Friday, 7 September 2012

There's More to Translation than Translating

Some years ago I did some cold calling work for a translation company. It wasn’t very well paid but it got me through a lean patch of self-employment. Then at the end of the financial year, my 10% commission for the work I had generated arrived. It just went into four figures, and I was delighted.

So I get quite interested when I come across a new translation company website. Today I found out more technical detail about translations needed for official reasons. For example, certain documents are accepted by the UK’s Home Office and Passport Office only if they are certified translations. That means that the document and its translation are accompanied by a certificate of authenticity on a recognised letterhead which carries a membership number for the Association of Translation Companies.

Sometimes overseas officials require more than that. Some translations have to be certified by a Notary Public – a specially appointed lawyer. Others have to be legalised by the Foreign and Commonwealth Office. Organising all this can be part of what a translation company does today.


This photo of an international business meeting is from
 Wikimedia Commons by Richter Frank-Jurgen.


Another technical aspect of translation is how it can be automated. You’ve probably tried to make sense of a web page that has been automatically translated. I’ve found that it doesn’t quite work and it can be quite tricky to work out what I’m supposed to be reading. These are quality issues that stop translation companies using full automation, but technology now exists to pull up previously translated words and phrases from a memory database.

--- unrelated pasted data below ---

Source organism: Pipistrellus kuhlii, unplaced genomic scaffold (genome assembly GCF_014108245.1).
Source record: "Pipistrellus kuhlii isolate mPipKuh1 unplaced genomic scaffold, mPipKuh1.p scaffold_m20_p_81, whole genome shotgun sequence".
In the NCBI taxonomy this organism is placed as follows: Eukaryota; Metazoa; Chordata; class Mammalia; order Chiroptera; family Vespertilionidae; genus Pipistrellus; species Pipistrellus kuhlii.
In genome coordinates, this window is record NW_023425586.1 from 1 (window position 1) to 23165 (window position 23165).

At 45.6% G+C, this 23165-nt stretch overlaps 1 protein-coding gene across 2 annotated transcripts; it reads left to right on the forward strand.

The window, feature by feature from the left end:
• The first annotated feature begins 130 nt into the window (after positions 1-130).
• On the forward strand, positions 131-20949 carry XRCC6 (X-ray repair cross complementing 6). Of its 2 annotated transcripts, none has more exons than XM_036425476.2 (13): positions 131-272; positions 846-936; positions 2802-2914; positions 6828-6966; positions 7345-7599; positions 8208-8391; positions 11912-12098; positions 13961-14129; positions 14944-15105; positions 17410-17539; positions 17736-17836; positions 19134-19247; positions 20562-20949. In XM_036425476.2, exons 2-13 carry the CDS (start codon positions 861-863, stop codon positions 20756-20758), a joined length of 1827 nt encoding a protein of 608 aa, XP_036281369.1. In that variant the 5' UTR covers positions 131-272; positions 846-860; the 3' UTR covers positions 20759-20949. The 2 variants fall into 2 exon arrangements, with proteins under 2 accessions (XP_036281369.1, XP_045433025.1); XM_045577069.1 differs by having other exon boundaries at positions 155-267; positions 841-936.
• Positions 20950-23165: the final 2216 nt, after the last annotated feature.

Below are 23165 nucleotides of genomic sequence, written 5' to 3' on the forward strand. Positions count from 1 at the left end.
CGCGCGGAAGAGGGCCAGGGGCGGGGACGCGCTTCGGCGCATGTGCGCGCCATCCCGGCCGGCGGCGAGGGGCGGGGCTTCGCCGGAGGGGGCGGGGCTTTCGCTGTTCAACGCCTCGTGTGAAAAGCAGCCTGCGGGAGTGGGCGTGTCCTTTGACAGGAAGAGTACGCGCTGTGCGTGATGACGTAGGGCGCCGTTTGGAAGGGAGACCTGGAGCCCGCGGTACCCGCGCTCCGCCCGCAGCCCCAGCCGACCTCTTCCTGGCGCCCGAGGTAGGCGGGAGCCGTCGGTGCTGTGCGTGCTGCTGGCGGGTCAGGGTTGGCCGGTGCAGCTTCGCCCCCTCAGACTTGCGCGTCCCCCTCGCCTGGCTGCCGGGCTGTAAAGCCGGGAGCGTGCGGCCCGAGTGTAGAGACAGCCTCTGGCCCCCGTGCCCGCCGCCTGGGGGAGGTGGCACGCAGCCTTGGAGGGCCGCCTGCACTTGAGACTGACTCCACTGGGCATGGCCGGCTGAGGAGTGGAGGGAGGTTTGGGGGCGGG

With this tool that frees translators from repetitive translating, they can pass on the time and money savings to their customers. Must be good news for businesses that need translation services. Of course if it had been available when I was in the business I might have earned less commission.

2 comments:

Paola said...

I trained as a translator/interpreter, Jean, and worked as one for several years. I cannot believe what awful translations manage to get into print - some evidently done by computers, others by humans! Very often they are so garbled that they are incomprehensible. I firmly believe that people - apart from very few exceptions and people who are virtually bilingual - can only translate into their mother tongue/first language - as you say, there's a lot more to translating than you would think - and it's definitely not just about words!

jakill said...

I do so agree, Paola. The company I worked for made mother tongue translators their unique selling point. They have translators on call in many countries and are very successful.

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